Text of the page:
Phillip Stöcks prizes the opportunities that Eucor – The European Campus offers students, but sees a need for improvement. He is the president of the Student Council of Eucor – The European Campus, that represents the interests of the alltogether 115,000 students from the five universities. Pascal Lienhard spoke to Phillip Stöcks about the work of the council and the opportunities that mobility offers.
Mr. Stöcks, what interested you about the Student Council of Eucor?
Phillip Stöcks: In November 2016 the then administration of the Freiburg Student Council asked who would represent the university at Eucor. The European Campus is repeatedly mentioned in the media. Yet for me it was unclear how student participation could function there. No one had considered the topic in Freiburg, but I found it very interesting. So I decided to take it on.
Who makes up the Council?
Each university sends two representatives and two deputies. A chair is then elected from this pool, plus one person each as secretary and treasurer. We try to meet every six months. For simplicity’s sake, discussion usually takes place in English. However we do also chat in German or French.
What is the role of the Student Council?
The representatives of the respective student bodies contribute the issues affecting the students from their university. As the president I represent their interests on the committees of the European Campus, that is, in relation to strategic planning or the future structure of teaching. Besides this, it is important to me to reach out to students directly and make them aware of what is on offer and potential problems. Abstract themes such as higher education funding are difficult to understand fully and not many find it very interesting. Easier mobility and trinational opportunities on the other hand give rise to a lot of interest and a willingness to become involved in student representation from many students.
What do you think are the advantages of the European Campus?
The project can have many advantages. It’s particularly interesting that the universities are close to one another. So this creates a new form of mobility. Unlike Erasmus+, you can also attend courses at another university by the day. So students who maybe have family obligations can also take part, and the financial barriers to access are lower too. Unfortunately, however, students are not able to access Erasmus+ funding.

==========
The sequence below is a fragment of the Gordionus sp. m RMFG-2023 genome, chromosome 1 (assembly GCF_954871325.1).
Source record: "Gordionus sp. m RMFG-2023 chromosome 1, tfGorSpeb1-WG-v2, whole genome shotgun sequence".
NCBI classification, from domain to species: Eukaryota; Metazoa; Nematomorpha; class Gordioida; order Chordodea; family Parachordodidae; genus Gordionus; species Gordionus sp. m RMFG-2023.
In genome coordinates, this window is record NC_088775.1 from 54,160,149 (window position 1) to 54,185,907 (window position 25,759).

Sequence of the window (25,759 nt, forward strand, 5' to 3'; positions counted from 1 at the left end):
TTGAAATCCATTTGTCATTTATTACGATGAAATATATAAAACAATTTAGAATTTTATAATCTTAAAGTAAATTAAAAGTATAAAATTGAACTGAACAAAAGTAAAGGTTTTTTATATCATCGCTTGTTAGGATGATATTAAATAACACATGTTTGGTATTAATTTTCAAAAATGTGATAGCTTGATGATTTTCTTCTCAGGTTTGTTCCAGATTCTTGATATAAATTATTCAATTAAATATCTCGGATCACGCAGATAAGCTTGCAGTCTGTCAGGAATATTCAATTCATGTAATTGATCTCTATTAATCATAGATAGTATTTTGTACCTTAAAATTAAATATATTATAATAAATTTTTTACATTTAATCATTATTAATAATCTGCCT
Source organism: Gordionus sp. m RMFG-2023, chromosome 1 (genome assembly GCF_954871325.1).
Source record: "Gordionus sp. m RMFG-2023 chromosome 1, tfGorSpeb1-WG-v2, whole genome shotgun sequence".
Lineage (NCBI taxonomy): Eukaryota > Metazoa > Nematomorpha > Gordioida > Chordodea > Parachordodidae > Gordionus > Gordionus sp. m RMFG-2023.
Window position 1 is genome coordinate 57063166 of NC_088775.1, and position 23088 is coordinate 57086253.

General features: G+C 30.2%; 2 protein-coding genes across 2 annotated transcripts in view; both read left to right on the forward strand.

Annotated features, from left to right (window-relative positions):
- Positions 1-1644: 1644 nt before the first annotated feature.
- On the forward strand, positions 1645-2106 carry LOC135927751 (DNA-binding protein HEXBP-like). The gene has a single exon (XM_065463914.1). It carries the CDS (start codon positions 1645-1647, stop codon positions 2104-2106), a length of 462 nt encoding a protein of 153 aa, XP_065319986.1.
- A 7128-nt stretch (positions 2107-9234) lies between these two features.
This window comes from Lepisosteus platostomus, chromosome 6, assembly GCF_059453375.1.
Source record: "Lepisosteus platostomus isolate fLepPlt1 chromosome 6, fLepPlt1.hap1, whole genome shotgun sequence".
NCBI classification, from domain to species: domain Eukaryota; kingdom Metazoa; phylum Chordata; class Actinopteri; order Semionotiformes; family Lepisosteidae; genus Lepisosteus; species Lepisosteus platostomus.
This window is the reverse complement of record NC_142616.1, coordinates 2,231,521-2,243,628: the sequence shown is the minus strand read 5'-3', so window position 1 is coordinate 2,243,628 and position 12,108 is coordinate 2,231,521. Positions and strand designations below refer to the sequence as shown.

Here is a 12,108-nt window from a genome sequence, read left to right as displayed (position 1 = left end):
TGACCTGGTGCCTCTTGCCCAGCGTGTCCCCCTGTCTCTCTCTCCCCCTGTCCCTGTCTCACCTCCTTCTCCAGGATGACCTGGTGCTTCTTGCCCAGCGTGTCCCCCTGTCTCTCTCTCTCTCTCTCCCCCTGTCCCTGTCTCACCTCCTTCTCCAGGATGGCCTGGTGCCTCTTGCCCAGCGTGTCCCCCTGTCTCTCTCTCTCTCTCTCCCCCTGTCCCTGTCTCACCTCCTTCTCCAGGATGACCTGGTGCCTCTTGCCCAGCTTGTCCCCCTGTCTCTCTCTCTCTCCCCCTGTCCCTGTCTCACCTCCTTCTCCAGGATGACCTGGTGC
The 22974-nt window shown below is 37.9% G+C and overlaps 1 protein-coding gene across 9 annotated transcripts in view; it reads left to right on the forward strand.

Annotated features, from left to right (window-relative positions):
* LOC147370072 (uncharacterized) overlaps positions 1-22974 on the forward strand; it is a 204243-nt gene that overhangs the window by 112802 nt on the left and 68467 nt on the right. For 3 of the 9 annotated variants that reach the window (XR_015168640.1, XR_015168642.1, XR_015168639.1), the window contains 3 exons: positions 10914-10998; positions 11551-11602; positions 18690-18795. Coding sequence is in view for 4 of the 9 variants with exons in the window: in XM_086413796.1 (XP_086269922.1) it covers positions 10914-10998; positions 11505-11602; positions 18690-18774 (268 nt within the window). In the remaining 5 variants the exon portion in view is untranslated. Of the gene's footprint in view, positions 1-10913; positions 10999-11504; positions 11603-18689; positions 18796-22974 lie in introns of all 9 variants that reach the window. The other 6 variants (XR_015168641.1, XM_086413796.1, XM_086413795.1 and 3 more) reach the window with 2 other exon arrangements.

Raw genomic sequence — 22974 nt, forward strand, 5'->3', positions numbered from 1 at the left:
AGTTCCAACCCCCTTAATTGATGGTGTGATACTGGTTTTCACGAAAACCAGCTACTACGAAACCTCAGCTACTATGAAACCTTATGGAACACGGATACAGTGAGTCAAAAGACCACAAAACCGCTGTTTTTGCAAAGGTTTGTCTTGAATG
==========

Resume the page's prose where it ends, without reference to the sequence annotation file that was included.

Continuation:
Are you making use of the European Campus opportunities yourself?
Not yet. But I’d like to attend a course in Strasbourg next semester. I wouldn’t like to pretend that there aren’t still major problems. For instance there are barriers such as the semester dates, which are different in Karlsruhe and Freiburg than in Strasbourg, Haute-Alsace and Basel. This makes it practically impossible in the summer semester also to attend courses in France. There, the semester starts on 15th January, while we only complete the winter semester in April. So a rapid adaptation of semester dates is one of our key demands. This is the only way that many will be able to make use of the opportunity in the long term.
What challenges are there still?
Many students don’t know anything about the European Campus, or the opportunities it offers aren’t clear to them. The Student Council and the universities have to improve its profile, for instance with regular information events and advice sessions. At the moment there’s also a discussion about a Eucor ambassador, for example. That’s a step in the right direction. Another problem is the funding, part of which will soon run out, and how things will continue remains unclear. We believe securing sustainable funding is one of the greatest challenges. There’s also Emmanuel Macron’s Europe-wide initiative which aims to create European university groupings. At present, the aim is to tailor the European Campus very much to this model, however Macron’s idea is open to criticism: the initiative doesn’t aim to create a broad, diverse higher education area which everyone can benefit from. It only represents a university network for the European elite.